In the absence of intergovernmental action, we arehopelessly ill-equipped to deal with climate change as individuals,says Oliver Burkeman in The Guardian. We’ve evolved to respond morevigorously to threats that are immediate and easy to picturementally, rather than those that are distant and abstract, Burkemansays. We find it far easier to downgrade our fears of climatechange than to change our behaviour, he argues.
New climate science.
A survey of representatives from developed and developingcountries reveals their views about the annual sum of USD 100billion that governments have pledged to the Green Climate Fund(GCF) should be dispensed. The authors suggest reformulating thelong-term finance pledge – which is the mechanism that houses theGCF – to clarify the ratio of mitigation to adaptation, as well asa number of other factors.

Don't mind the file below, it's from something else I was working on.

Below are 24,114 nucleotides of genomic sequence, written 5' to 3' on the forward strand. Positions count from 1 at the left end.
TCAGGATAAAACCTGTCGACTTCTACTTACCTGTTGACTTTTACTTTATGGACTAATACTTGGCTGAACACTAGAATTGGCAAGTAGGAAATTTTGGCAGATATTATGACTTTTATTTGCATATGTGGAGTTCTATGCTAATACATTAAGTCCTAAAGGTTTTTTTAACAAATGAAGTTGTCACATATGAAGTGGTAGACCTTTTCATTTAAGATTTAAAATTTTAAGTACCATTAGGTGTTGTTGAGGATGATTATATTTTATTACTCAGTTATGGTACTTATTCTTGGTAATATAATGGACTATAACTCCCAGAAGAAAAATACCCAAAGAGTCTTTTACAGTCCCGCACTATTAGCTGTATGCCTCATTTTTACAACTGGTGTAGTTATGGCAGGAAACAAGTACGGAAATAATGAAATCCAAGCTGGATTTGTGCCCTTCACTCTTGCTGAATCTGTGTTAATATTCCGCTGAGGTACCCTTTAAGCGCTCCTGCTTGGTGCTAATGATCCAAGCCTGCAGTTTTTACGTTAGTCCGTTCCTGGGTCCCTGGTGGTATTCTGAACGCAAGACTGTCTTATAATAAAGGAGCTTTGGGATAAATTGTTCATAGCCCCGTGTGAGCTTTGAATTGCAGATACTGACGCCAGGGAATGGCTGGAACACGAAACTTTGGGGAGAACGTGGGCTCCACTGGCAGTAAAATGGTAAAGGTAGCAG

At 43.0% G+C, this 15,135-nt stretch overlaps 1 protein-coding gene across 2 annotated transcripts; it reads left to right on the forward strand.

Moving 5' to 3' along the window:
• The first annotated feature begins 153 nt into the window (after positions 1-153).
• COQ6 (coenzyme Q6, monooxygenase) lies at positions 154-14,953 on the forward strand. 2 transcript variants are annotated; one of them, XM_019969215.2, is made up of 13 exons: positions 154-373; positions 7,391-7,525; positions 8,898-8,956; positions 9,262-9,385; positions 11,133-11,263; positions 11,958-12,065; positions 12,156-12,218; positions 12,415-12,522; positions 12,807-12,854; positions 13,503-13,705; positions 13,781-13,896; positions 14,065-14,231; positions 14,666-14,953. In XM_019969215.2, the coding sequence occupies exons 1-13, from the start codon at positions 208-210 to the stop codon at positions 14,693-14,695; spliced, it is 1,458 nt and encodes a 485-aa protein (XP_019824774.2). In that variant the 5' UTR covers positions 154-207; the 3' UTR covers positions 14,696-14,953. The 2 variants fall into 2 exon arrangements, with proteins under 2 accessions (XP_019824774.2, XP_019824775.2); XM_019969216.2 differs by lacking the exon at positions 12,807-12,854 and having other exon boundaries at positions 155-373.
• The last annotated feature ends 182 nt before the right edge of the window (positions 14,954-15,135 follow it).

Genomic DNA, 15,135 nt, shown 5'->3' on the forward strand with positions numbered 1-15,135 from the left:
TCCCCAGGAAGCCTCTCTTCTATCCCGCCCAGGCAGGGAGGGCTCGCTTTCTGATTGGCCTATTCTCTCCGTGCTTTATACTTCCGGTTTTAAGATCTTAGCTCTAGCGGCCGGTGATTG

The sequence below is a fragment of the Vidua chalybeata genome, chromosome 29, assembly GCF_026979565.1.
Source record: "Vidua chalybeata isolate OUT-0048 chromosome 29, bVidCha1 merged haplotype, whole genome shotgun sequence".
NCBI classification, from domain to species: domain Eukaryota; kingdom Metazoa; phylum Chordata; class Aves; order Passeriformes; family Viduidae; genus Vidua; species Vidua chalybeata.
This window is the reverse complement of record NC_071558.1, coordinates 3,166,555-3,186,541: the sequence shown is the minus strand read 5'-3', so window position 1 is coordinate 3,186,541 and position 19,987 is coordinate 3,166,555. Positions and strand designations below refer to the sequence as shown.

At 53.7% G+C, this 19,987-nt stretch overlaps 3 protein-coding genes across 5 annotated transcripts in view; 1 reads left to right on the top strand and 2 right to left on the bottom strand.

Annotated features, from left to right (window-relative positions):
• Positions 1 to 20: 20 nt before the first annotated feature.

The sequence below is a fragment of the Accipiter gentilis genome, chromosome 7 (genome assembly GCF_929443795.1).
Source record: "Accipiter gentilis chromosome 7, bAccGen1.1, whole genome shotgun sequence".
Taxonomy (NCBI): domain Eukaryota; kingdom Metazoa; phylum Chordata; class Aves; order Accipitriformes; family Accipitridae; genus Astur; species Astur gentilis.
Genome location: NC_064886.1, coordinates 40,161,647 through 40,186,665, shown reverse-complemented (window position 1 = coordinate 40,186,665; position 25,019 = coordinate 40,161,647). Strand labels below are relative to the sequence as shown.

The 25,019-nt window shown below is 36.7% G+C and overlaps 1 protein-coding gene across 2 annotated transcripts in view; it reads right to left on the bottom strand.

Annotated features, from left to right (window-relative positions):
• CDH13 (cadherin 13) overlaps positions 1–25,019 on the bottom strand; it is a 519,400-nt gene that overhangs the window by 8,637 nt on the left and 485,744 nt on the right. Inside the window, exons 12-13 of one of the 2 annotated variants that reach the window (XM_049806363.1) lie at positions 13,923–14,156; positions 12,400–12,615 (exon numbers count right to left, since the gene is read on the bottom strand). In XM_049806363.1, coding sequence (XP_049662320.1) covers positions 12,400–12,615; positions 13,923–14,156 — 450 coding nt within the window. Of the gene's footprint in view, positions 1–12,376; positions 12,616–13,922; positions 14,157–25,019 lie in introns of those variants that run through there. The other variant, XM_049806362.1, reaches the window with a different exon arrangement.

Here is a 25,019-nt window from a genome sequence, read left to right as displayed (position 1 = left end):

A new study of 79 locations throughout Australia finds thatpeak rainfall during storms is heavier at higher temperatures. Theauthors suggest the warming expected over the 21st century couldincrease the magnitude and frequency of floods.
Certainty about human-caused climate change has grownconsiderably between the recent IPCC report and the previous onesix years ago. But a new letter suggests that in attempting tocommunicate that certainty, the IPCC panel caused confusion in themedia about “what counts” as evidence. The article cites David Roseof the Mail on Sunday.